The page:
Key to new emissions reduction plan’s success will be urgent implementation, fixing key shortcomings, including higher cap on oil and gas sector emissions

VANCOUVER | TRADITIONAL, UNCEDED TERRITORIES OF THE xʷməθkʷəy̓əm (MUSQUEAM), Sḵwx̱wú7mesh (SQUAMISH) AND səlilwətaɬ (TSLEIL-WAUTUTH) FIRST NATIONS – The release of Canada’s first 2030 emissions reduction plan under the new Zero Emissions Accountability Act is an encouraging step for climate action.

“This plan has a better chance of success than any of Canada’s previous climate plans,” David Suzuki Foundation climate team lead Sabaa Khan said. “Sector-by-sector emission projections linked to specific measures enable the accountability that will help Canada stay on track. If the plan is to have its desired effect of doing Canada’s fair share to address the global climate crisis, key shortcomings must be addressed. Greater clarity to limit the role of carbon offsets and removal technologies like carbon capture and storage are critical. It’s encouraging to see the government committing to act quickly to achieve nearly half the planned emission reductions by 2026.”

The Emissions Reduction Plan will help transition Canada away from its reliance on polluting fossil fuels, reducing exposure to volatile global energy prices and disruption. It will also help increase energy efficiency in homes and buildings, improving affordability and resilience to climate impacts.

Important parts of this plan include:

  • For the first time, a focus on reducing emissions from the oil and gas sector, Canada’s largest and still growing source of emissions.
  • Efforts to reduce emissions in the building sector, including reduced use of fossil fuels for heating, and EnerGuide labelling for homes at time of sale.
  • New details on regulations to accelerate the shift to zero-emission vehicles.
  • Significant investment ($9B) to support implementation, including significant new funding ($180 million) committed to support Indigenous-led clean energy and efficiency projects.

Key shortcomings include:

  • Oil and gas sector emissions cap, while significant, is set well below the 40 to 60 per cent that analysis shows is possible.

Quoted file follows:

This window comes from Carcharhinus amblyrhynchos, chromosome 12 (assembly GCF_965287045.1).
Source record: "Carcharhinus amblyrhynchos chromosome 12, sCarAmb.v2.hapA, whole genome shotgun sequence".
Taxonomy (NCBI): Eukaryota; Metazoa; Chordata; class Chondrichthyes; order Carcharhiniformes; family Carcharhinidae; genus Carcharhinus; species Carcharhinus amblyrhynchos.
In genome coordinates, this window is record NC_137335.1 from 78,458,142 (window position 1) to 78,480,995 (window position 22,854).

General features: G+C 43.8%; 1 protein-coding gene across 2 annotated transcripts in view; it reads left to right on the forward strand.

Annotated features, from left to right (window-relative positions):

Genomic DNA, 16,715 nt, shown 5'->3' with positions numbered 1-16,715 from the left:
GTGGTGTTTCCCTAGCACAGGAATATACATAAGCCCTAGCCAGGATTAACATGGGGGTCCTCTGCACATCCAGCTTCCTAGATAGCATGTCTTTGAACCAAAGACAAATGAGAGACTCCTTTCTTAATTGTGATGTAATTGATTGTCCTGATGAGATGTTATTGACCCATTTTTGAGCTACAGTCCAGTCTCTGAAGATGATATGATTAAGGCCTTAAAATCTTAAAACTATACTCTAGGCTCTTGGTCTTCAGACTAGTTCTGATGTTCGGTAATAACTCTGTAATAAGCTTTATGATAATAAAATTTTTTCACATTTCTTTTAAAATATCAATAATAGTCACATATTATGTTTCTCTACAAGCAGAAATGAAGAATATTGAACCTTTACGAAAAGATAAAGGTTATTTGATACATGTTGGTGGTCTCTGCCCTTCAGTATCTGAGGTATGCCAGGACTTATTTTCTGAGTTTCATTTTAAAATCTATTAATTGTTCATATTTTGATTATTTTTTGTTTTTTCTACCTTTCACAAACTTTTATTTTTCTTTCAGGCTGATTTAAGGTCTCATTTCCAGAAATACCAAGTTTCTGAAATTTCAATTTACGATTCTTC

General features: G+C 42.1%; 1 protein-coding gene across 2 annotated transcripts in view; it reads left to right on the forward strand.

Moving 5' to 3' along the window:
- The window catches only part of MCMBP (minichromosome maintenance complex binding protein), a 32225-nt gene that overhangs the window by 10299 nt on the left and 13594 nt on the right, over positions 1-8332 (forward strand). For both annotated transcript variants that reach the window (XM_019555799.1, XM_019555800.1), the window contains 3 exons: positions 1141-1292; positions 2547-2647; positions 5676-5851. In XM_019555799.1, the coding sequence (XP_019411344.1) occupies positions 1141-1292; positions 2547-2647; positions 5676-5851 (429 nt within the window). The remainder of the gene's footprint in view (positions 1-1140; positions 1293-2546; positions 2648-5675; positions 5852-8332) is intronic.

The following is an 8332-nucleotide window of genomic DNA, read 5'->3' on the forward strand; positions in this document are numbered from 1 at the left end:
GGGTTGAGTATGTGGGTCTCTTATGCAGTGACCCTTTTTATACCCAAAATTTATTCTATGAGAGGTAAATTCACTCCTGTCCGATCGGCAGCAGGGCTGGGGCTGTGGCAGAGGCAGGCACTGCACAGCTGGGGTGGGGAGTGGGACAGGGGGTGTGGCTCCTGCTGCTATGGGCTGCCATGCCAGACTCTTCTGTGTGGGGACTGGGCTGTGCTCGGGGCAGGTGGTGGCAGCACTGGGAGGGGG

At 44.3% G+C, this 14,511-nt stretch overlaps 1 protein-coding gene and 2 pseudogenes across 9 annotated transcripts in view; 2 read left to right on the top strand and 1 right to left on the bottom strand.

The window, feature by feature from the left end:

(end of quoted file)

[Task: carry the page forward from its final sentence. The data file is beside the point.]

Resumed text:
• Too much emphasis on carbon capture and storage — which has proven less effective than expected — risks delaying mitigation.
  • Transparency surrounding carbon offsets and explicit limitation of their use is missing.
  • Canada has committed to reducing emissions by 40 to 45 per cent, but this plan will only hit the low end of the range. Canada’s fair share globally is a 60 per cent reduction.

“We need rules that ensure carbon offsets are real, that they protect nature and have the full support and leadership of Indigenous nations,” Foundation nature team lead Jay Ritchlin said. “We can’t afford more greenwashing or offsetting as ways out of direct emissions reductions.”

“Climate data and modelling will also be key to this plan’s success,” Foundation senior climate policy adviser Tom Green said. “This includes transparency in modelling to seize opportunities, avoid dead ends and measure progress, and in the transition to net-zero.”

Last month, the world’s leading authority on climate science, the UN Intergovernmental Panel on Climate Change, released its latest report, further confirming governments worldwide are not doing enough to grapple with the worsening climate crisis. A leaked version of its next report — focused on climate mitigation, and set for release on April 4 — says global greenhouse gas emissions must peak and start to decrease over the next four years.

In May, the Foundation will release first-of-its-kind modelling in Canada showing how the country can clean up its electricity grid in line with 2050 net-zero targets.

“For the first time, the oil and gas sector is required to reduce its emissions, but at 31 per cent, government stopped far short of the 45 to 60 per cent that analysis shows is possible,” Green said.

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Theresa Beer, 778-874-3396,